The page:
'People need a light' The personal story behind creating Team IMPACT, pairing sick children with college sports teams
BOSTON - Building a team is Jay Calnan's joy. As a kid growing up in Connecticut, Jay played Pop Warner football and Little League baseball. He played football for Tufts University. And as a businessman, he built his construction company, J Calnan & Associates, on the team concept - forming relationships, pulling together as a group and working toward a goal. He credits sports and the people who invested in him as a child, for the life lessons that still guide him.
"Teamwork, work ethic, discipline, perseverance-you learn leadership skills, fellowship skills... When you think about where they came from, it wasn't a big corporation or the government," Calnan said. "It was volunteers like my coaches and small little businesses... That's your community. And my community, I'm sure they knew they were making an investment."
Jay's younger brother Chris shared his enthusiasm for sports. But Chris would never become an athlete. He was born with a serious medical issue. While most babies are born with a soft skull that hardens over time (while the brain grows), Chris' skull was fully formed. The surgery he had as a child-to remove his skull and replace it with a plastic plate-was exceedingly rare. It was successful. But Chris was never able to play sports. Any contact was too risky. Yet he was the ultimate sports fan.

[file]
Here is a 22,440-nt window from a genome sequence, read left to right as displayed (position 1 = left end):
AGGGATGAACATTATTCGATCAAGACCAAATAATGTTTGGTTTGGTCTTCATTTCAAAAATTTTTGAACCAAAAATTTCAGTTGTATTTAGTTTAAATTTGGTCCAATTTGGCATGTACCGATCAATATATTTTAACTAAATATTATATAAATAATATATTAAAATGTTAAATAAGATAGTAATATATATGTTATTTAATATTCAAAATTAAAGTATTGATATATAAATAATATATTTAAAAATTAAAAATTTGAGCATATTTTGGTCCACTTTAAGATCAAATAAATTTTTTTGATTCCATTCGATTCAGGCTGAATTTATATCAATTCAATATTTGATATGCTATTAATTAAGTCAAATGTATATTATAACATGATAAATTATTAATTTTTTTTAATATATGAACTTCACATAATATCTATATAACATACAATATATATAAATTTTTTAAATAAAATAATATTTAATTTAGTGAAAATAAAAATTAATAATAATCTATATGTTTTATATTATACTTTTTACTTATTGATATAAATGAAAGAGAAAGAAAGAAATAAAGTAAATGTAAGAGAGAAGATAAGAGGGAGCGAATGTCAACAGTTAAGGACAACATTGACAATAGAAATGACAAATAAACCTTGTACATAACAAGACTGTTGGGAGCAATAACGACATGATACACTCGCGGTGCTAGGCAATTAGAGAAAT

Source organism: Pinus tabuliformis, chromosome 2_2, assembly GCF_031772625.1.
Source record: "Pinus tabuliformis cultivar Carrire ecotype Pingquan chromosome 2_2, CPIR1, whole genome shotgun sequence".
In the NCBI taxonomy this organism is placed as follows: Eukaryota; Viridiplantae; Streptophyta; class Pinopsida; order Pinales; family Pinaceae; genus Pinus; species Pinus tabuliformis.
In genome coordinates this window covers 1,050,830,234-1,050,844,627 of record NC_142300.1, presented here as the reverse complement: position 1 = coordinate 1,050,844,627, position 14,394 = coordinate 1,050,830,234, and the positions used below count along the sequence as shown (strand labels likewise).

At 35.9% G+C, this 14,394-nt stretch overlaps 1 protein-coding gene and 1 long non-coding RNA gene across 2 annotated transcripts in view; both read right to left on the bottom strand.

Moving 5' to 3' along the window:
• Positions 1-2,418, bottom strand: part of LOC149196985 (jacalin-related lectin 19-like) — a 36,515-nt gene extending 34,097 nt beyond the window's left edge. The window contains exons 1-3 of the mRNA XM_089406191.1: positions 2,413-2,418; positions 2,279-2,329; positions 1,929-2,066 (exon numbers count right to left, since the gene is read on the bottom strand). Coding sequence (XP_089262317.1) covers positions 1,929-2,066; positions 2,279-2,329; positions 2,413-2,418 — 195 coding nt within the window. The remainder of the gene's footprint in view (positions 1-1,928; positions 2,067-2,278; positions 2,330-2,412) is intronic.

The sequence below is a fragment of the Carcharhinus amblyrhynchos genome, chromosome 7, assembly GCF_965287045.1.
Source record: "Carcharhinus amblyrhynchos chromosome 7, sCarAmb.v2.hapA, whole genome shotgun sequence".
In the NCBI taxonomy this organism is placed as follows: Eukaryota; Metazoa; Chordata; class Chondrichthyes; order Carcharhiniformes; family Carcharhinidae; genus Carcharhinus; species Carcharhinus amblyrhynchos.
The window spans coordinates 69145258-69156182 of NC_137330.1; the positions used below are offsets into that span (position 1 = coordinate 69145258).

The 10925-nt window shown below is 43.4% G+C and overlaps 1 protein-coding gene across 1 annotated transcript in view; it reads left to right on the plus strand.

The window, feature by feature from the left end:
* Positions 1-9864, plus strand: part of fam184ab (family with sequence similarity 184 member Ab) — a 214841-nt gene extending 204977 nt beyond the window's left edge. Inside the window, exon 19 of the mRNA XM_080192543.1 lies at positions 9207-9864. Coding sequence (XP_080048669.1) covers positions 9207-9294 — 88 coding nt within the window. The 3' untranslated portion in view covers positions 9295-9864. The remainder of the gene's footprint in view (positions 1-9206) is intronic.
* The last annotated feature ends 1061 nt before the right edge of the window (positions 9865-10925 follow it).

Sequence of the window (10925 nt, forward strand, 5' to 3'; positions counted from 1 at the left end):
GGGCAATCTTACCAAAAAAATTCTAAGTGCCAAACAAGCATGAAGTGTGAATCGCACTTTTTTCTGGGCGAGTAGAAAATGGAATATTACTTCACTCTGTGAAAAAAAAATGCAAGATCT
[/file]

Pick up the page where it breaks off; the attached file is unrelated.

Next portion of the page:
"He would go to a ballgame and keep stats on every player there," Jay remembers. "He would play games in his room around sports with baseball trading cards as a kid. He was so into sports!"
Jay and his sister were athletes. When the Calnan family moved from house to house, their teams became a place of stability. Their father sold insurance. But Jay says they didn't have the kind of insurance that would protect a family from the cost of Chris' medical needs. The family sold their "starter home" and moved to a rental property before relocating several more times within Bristol.